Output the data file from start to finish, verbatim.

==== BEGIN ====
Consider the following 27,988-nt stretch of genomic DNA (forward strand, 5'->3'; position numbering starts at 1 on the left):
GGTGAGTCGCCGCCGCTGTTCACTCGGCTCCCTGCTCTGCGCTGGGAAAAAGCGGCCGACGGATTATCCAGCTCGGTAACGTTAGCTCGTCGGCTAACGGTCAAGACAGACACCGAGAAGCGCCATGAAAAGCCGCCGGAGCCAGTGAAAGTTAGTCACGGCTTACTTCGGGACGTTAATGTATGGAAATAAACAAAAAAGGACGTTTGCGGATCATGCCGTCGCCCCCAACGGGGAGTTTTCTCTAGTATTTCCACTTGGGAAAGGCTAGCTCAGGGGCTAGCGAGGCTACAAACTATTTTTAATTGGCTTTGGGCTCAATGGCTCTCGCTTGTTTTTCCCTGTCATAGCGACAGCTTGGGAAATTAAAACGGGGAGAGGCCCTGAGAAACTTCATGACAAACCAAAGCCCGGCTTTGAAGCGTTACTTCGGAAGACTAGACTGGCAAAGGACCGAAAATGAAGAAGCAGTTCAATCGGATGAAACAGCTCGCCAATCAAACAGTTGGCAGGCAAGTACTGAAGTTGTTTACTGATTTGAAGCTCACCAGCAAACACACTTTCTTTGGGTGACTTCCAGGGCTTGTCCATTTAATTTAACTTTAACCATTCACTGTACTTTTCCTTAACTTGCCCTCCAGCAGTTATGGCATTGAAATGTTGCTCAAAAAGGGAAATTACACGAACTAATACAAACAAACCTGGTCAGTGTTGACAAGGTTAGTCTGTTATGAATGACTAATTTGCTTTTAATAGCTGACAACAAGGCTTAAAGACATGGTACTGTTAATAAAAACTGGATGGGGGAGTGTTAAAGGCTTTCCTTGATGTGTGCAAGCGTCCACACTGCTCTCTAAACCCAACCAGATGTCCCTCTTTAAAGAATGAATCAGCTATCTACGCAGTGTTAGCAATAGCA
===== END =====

Consider the following 27,988-nt stretch of genomic DNA (forward strand, 5'->3'; position numbering starts at 1 on the left):
GGTGAGTCGCCGCCGCTGTTCACTCGGCTCCCTGCTCTGCGCTGGGAAAAAGCGGCCGACGGATTATCCAGCTCGGTAACGTTAGCTCGTCGGCTAACGGTCAAGACAGACACCGAGAAGCGCCATGAAAAGCCGCCGGAGCCAGTGAAAGTTAGTCACGGCTTACTTCGGGACGTTAATGTATGGAAATAAACAAAAAAGGACGTTTGCGGATCATGCCGTCGCCCCCAACGGGGAGTTTTCTCTAGTATTTCCACTTGGGAAAGGCTAGCTCAGGGGCTAGCGAGGCTACAAACTATTTTTAATTGGCTTTGGGCTCAATGGCTCTCGCTTGTTTTTCCCTGTCATAGCGACAGCTTGGGAAATTAAAACGGGGAGAGGCCCTGAGAAACTTCATGACAAACCAAAGCCCGGCTTTGAAGCGTTACTTCGGAAGACTAGACTGGCAAAGGACCGAAAATGAAGAAGCAGTTCAATCGGATGAAACAGCTCGCCAATCAAACAGTTGGCAGGCAAGTACTGAAGTTGTTTACTGATTTGAAGCTCACCAGCAAACACACTTTCTTTGGGTGACTTCCAGGGCTTGTCCATTTAATTTAACTTTAACCATTCACTGTACTTTTCCTTAACTTGCCCTCCAGCAGTTATGGCATTGAAATGTTGCTCAAAAAGGGAAATTACACGAACTAATACAAACAAACCTGGTCAGTGTTGACAAGGTTAGTCTGTTATGAATGACTAATTTGCTTTTAATAGCTGACAACAAGGCTTAAAGACATGGTACTGTTAATAAAAACTGGATGGGGGAGTGTTAAAGGCTTTCCTTGATGTGTGCAAGCGTCCACACTGCTCTCTAAACCCAACCAGATGTCCCTCTTTAAAGAATGAATCAGCTATCTACGCAGTGTTAGCAATAGCA